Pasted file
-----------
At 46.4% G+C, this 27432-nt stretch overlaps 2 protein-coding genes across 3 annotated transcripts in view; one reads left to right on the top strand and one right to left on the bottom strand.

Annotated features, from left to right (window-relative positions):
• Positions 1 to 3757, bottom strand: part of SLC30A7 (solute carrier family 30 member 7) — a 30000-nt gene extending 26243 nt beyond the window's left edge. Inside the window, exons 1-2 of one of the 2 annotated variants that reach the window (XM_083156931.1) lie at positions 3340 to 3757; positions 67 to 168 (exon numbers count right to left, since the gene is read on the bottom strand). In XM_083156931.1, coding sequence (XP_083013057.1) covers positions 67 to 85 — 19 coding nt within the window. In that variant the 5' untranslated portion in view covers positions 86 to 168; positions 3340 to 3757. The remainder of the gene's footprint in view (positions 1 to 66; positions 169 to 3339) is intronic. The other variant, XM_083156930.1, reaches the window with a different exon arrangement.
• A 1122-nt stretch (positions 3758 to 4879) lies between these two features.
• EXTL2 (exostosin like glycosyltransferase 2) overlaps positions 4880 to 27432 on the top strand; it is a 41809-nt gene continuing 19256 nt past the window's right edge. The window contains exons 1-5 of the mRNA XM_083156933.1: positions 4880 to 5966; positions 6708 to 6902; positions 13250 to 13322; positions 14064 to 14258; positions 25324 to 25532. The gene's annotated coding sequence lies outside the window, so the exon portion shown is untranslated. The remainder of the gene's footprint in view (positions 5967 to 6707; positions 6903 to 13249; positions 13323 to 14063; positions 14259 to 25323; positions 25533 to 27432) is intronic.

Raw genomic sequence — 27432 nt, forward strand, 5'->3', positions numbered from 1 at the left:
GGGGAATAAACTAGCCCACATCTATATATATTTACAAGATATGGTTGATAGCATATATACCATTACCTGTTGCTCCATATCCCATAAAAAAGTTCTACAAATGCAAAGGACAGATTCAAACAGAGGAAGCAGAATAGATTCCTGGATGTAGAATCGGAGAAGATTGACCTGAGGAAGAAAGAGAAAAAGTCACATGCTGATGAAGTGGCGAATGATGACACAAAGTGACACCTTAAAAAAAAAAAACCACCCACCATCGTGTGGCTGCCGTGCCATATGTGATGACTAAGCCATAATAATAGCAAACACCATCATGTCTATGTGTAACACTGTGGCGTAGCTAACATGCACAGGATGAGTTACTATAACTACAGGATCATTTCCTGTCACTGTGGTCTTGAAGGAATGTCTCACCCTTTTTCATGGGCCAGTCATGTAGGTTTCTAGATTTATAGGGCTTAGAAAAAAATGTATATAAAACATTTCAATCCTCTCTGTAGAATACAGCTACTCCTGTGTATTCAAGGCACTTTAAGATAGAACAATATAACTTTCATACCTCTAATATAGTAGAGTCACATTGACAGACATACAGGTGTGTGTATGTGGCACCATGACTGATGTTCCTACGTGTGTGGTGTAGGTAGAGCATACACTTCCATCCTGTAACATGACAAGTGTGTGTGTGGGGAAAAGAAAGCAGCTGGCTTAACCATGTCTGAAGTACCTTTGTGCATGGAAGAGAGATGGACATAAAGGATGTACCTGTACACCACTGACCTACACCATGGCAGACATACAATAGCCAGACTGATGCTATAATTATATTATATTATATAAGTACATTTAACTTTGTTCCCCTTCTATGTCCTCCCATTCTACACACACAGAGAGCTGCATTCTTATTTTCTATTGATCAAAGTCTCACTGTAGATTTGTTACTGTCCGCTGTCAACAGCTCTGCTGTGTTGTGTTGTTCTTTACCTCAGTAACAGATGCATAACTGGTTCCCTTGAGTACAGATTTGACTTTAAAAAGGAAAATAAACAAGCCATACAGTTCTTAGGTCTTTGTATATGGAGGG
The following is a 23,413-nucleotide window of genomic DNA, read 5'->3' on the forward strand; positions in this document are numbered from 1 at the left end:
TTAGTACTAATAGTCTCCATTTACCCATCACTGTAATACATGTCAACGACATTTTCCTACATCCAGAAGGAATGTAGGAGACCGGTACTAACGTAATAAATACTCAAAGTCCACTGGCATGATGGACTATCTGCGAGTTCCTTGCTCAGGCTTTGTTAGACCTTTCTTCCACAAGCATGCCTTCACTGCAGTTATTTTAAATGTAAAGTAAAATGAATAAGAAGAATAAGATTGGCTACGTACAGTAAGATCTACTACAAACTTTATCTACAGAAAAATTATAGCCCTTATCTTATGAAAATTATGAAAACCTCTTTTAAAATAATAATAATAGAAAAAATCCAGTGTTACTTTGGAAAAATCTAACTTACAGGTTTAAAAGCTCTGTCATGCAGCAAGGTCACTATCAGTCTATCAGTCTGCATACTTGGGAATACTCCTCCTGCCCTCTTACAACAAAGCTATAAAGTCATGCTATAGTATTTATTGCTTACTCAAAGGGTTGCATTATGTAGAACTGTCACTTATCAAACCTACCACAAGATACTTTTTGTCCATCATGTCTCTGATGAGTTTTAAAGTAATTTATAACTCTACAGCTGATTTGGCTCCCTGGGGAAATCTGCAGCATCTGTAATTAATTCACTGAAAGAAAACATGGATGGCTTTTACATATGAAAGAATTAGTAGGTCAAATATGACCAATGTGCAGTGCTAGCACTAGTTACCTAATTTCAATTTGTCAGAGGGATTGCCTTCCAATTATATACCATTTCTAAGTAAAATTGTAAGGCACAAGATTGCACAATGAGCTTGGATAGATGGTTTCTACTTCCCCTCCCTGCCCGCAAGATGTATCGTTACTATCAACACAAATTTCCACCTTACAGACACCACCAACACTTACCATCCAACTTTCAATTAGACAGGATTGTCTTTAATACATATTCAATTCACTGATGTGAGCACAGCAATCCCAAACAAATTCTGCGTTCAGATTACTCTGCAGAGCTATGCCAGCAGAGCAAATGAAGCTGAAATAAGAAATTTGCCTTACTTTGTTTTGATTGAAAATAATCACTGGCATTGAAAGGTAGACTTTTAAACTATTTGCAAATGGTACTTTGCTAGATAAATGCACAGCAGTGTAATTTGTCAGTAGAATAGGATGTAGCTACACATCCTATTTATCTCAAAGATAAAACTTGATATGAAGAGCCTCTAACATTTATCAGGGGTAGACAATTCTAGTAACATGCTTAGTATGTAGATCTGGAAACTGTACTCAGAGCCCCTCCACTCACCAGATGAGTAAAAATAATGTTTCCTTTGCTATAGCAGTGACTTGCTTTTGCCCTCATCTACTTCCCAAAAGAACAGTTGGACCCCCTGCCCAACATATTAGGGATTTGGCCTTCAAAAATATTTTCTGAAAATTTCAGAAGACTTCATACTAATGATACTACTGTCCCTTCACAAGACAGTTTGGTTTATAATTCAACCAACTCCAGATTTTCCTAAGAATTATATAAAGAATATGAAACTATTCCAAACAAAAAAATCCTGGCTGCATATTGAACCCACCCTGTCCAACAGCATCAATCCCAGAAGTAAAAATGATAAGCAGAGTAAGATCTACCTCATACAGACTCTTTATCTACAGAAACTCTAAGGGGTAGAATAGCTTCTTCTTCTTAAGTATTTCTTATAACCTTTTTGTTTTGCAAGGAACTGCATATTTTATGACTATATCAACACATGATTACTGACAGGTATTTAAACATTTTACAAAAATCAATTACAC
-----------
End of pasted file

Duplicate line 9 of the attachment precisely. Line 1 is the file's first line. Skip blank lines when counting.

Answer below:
TTAGTACTAATAGTCTCCATTTACCCATCACTGTAATACATGTCAACGACATTTTCCTACATCCAGAAGGAATGTAGGAGACCGGTACTAACGTAATAAATACTCAAAGTCCACTGGCATGATGGACTATCTGCGAGTTCCTTGCTCAGGCTTTGTTAGACCTTTCTTCCACAAGCATGCCTTCACTGCAGTTATTTTAAATGTAAAGTAAAATGAATAAGAAGAATAAGATTGGCTACGTACAGTAAGATCTACTACAAACTTTATCTACAGAAAAATTATAGCCCTTATCTTATGAAAATTATGAAAACCTCTTTTAAAATAATAATAATAGAAAAAATCCAGTGTTACTTTGGAAAAATCTAACTTACAGGTTTAAAAGCTCTGTCATGCAGCAAGGTCACTATCAGTCTATCAGTCTGCATACTTGGGAATACTCCTCCTGCCCTCTTACAACAAAGCTATAAAGTCATGCTATAGTATTTATTGCTTACTCAAAGGGTTGCATTATGTAGAACTGTCACTTATCAAACCTACCACAAGATACTTTTTGTCCATCATGTCTCTGATGAGTTTTAAAGTAATTTATAACTCTACAGCTGATTTGGCTCCCTGGGGAAATCTGCAGCATCTGTAATTAATTCACTGAAAGAAAACATGGATGGCTTTTACATATGAAAGAATTAGTAGGTCAAATATGACCAATGTGCAGTGCTAGCACTAGTTACCTAATTTCAATTTGTCAGAGGGATTGCCTTCCAATTATATACCATTTCTAAGTAAAATTGTAAGGCACAAGATTGCACAATGAGCTTGGATAGATGGTTTCTACTTCCCCTCCCTGCCCGCAAGATGTATCGTTACTATCAACACAAATTTCCACCTTACAGACACCACCAACACTTACCATCCAACTTTCAATTAGACAGGATTGTCTTTAATACATATTCAATTCACTGATGTGAGCACAGCAATCCCAAACAAATTCTGCGTTCAGATTACTCTGCAGAGCTATGCCAGCAGAGCAAATGAAGCTGAAATAAGAAATTTGCCTTACTTTGTTTTGATTGAAAATAATCACTGGCATTGAAAGGTAGACTTTTAAACTATTTGCAAATGGTACTTTGCTAGATAAATGCACAGCAGTGTAATTTGTCAGTAGAATAGGATGTAGCTACACATCCTATTTATCTCAAAGATAAAACTTGATATGAAGAGCCTCTAACATTTATCAGGGGTAGACAATTCTAGTAACATGCTTAGTATGTAGATCTGGAAACTGTACTCAGAGCCCCTCCACTCACCAGATGAGTAAAAATAATGTTTCCTTTGCTATAGCAGTGACTTGCTTTTGCCCTCATCTACTTCCCAAAAGAACAGTTGGACCCCCTGCCCAACATATTAGGGATTTGGCCTTCAAAAATATTTTCTGAAAATTTCAGAAGACTTCATACTAATGATACTACTGTCCCTTCACAAGACAGTTTGGTTTATAATTCAACCAACTCCAGATTTTCCTAAGAATTATATAAAGAATATGAAACTATTCCAAACAAAAAAATCCTGGCTGCATATTGAACCCACCCTGTCCAACAGCATCAATCCCAGAAGTAAAAATGATAAGCAGAGTAAGATCTACCTCATACAGACTCTTTATCTACAGAAACTCTAAGGGGTAGAATAGCTTCTTCTTCTTAAGTATTTCTTATAACCTTTTTGTTTTGCAAGGAACTGCATATTTTATGACTATATCAACACATGATTACTGACAGGTATTTAAACATTTTACAAAAATCAATTACAC